Archive for Wednesday, October 12, 2005

Arrest made in deadly fire

Word that blaze was intentional creates new anguish for survivors

October 12, 2005


A fast-food employee who recently moved out on his own after living in foster care is accused of setting a massive apartment-building fire that killed three people.

Lawrence Police on Tuesday arrested Jason Allen Rose, 20, on suspicion of three counts of murder and one count of arson in connection with the fire Friday morning that devastated a 76-unit building at the Boardwalk Apartments, 500 block of Fireside Drive.

"If he started that fire, he can go to hell and back," said Ryan Loffland, boyfriend of Kansas University student Nicole Bingham, who was killed in the fire.

Police said Rose lived at the apartment complex, but it wasn't clear Tuesday whether he lived in the building that burned.

On Friday afternoon, Rose went to First Baptist Church, 1330 Kasold Drive, and presented himself to disaster-relief workers as a displaced resident in need of help, said Jane Blocher, executive director of the local chapter of the American Red Cross.

But as fire investigators conducted roughly 195 interviews in the days after the fire, Rose surfaced as someone "we needed to contact," said Mark Bradford, acting chief of Lawrence-Douglas County Fire & Medical. Bradford declined to talk about a motive, how the fire was started, or what led investigators to suspect Rose, citing the ongoing investigation.

Rose was arrested about 2 a.m. Tuesday after going to the Lawrence Police Department's west-side station for an interview. As of Tuesday evening, he remained in Douglas County Jail without bond and was expected to be charged this afternoon.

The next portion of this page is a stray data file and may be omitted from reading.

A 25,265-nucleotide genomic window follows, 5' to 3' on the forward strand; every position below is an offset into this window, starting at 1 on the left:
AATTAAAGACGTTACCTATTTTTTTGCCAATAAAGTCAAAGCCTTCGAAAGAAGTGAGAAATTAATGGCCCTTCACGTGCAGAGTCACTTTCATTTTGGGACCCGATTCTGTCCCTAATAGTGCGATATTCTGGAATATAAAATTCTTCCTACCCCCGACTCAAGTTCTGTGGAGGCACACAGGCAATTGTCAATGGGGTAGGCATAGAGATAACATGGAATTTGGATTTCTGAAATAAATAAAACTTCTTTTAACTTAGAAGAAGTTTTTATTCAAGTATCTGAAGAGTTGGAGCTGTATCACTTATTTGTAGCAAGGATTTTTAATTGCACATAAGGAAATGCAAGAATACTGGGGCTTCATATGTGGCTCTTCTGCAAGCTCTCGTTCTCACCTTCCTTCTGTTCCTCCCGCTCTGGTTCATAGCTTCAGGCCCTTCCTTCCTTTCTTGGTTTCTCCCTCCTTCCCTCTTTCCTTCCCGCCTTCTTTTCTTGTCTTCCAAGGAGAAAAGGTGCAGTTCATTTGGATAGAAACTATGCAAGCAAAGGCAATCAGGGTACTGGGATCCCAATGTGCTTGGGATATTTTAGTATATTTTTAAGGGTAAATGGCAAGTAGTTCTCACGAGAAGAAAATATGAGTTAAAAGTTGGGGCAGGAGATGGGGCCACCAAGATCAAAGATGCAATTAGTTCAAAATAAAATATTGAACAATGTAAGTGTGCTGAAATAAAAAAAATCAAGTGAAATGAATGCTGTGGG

'Out of character'

Even though Rose lived at the Boardwalk complex, police said, the address he listed on jail records was a home at 1149 East 1200 Road operated by The Villages, a Topeka-based agency that provides group living for troubled youth.

Rose was featured in a summer 2005 newsletter published by The Villages. The newsletter said he recently graduated from Lawrence High School and was working two jobs - Montana Mike's Steakhouse and Taco Bell - and preparing to find an apartment on his own.

Lawrence High School teacher Cathy Lyman said she worked with Rose for the three years leading up to his graduation. She described him as eager to please, sensitive and gullible.

Lyman said Rose had family in El Dorado.

Jason Allen Rose

Jason Allen Rose

He liked to play video games and work on cars, she said, and she didn't know him to use drugs other than smoking cigarettes. She said he had difficulty interacting with people but that she didn't think he was the kind of person who would set a deadly fire.

"It seems very much out of character," Lyman said.

Rose had a reading disability, she said.

Still, she said he was dependable and held a job for much of the time she knew him. He considered himself a night person and mostly worked night jobs, she said.

Restaurant worker

Lucas Shoup, a manager of Montana Mike's, 1015 Iowa, said Rose had cleared tables and washed dishes at the restaurant for about six months but left the restaurant about two months ago for more hours at Taco Bell.

"He wasn't our best worker, but he did a halfway decent job," Shoup said.

Shoup said Rose was "a good kid."

"I just think he was a little misled in his life," Shoup said. "He joked with some of the staff sometimes, but he pretty much kept to himself. : He had family issues. His dad lived somewhere else, his mom lived somewhere else."

Riddle services

A pair of memorial services are planned for Yolanda Riddle, a social worker who died in the Boardwalk Apartments fire last week. "Our service will be at 3:30 p.m. Friday in the auditorium," said Venida Chenault, academic dean at Haskell Indian Nations University. Riddle, a Navajo, graduated from Haskell with an associate's degree. She later earned a bachelor's degree in social work from Kansas University and a master's degree from Washington University in St. Louis. Area foster parents will host an informal, come-and-go service from 1 p.m. to 3 p.m. Saturday at American Legion Dorsey-Liberty Post No. 14, 3408 W. Sixth St.

A manager at Taco Bell, 1408 W. 23rd St., declined comment.

Investigation continues

Bradford said Tuesday afternoon that police were still interviewing Rose and fire investigators were still at the scene. He asked anyone with more information to call the fire department at 832-7600.